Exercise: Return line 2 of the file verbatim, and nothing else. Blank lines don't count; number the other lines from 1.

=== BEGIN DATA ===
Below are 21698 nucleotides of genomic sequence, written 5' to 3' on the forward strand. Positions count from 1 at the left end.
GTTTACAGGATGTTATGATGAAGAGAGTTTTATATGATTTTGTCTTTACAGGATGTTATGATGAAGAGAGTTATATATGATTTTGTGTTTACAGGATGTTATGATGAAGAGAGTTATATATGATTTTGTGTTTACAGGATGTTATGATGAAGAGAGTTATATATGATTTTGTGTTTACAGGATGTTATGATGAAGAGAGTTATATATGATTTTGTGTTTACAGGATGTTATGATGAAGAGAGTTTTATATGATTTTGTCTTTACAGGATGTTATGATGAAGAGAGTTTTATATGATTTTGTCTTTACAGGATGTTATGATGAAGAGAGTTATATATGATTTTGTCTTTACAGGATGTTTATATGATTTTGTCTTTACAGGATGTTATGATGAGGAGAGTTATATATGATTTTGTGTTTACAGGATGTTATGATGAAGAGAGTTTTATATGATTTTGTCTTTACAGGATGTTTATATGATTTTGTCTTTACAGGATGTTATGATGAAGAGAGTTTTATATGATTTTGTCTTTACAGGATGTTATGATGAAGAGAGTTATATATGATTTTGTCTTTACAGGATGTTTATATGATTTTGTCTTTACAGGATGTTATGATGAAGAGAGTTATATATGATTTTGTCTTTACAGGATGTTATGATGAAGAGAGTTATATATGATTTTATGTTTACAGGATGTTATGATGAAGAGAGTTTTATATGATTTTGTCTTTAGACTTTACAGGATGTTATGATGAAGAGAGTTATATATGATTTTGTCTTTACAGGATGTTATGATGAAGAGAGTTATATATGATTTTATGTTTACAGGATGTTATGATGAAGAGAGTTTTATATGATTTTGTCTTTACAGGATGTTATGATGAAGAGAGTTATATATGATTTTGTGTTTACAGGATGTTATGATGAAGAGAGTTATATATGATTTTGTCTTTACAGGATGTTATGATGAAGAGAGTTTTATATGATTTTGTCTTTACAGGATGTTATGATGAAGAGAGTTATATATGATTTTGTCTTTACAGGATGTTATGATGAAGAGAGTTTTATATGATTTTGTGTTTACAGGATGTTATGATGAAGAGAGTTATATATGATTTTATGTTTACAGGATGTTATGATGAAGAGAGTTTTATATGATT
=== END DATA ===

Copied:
GTTTACAGGATGTTATGATGAAGAGAGTTTTATATGATTTTGTCTTTACAGGATGTTATGATGAAGAGAGTTATATATGATTTTGTGTTTACAGGATGTTATGATGAAGAGAGTTATATATGATTTTGTGTTTACAGGATGTTATGATGAAGAGAGTTATATATGATTTTGTGTTTACAGGATGTTATGATGAAGAGAGTTATATATGATTTTGTGTTTACAGGATGTTATGATGAAGAGAGTTTTATATGATTTTGTCTTTACAGGATGTTATGATGAAGAGAGTTTTATATGATTTTGTCTTTACAGGATGTTATGATGAAGAGAGTTATATATGATTTTGTCTTTACAGGATGTTTATATGATTTTGTCTTTACAGGATGTTATGATGAGGAGAGTTATATATGATTTTGTGTTTACAGGATGTTATGATGAAGAGAGTTTTATATGATTTTGTCTTTACAGGATGTTTATATGATTTTGTCTTTACAGGATGTTATGATGAAGAGAGTTTTATATGATTTTGTCTTTACAGGATGTTATGATGAAGAGAGTTATATATGATTTTGTCTTTACAGGATGTTTATATGATTTTGTCTTTACAGGATGTTATGATGAAGAGAGTTATATATGATTTTGTCTTTACAGGATGTTATGATGAAGAGAGTTATATATGATTTTATGTTTACAGGATGTTATGATGAAGAGAGTTTTATATGATTTTGTCTTTAGACTTTACAGGATGTTATGATGAAGAGAGTTATATATGATTTTGTCTTTACAGGATGTTATGATGAAGAGAGTTATATATGATTTTATGTTTACAGGATGTTATGATGAAGAGAGTTTTATATGATTTTGTCTTTACAGGATGTTATGATGAAGAGAGTTATATATGATTTTGTGTTTACAGGATGTTATGATGAAGAGAGTTATATATGATTTTGTCTTTACAGGATGTTATGATGAAGAGAGTTTTATATGATTTTGTCTTTACAGGATGTTATGATGAAGAGAGTTATATATGATTTTGTCTTTACAGGATGTTATGATGAAGAGAGTTTTATATGATTTTGTGTTTACAGGATGTTATGATGAAGAGAGTTATATATGATTTTATGTTTACAGGATGTTATGATGAAGAGAGTTTTATATGATT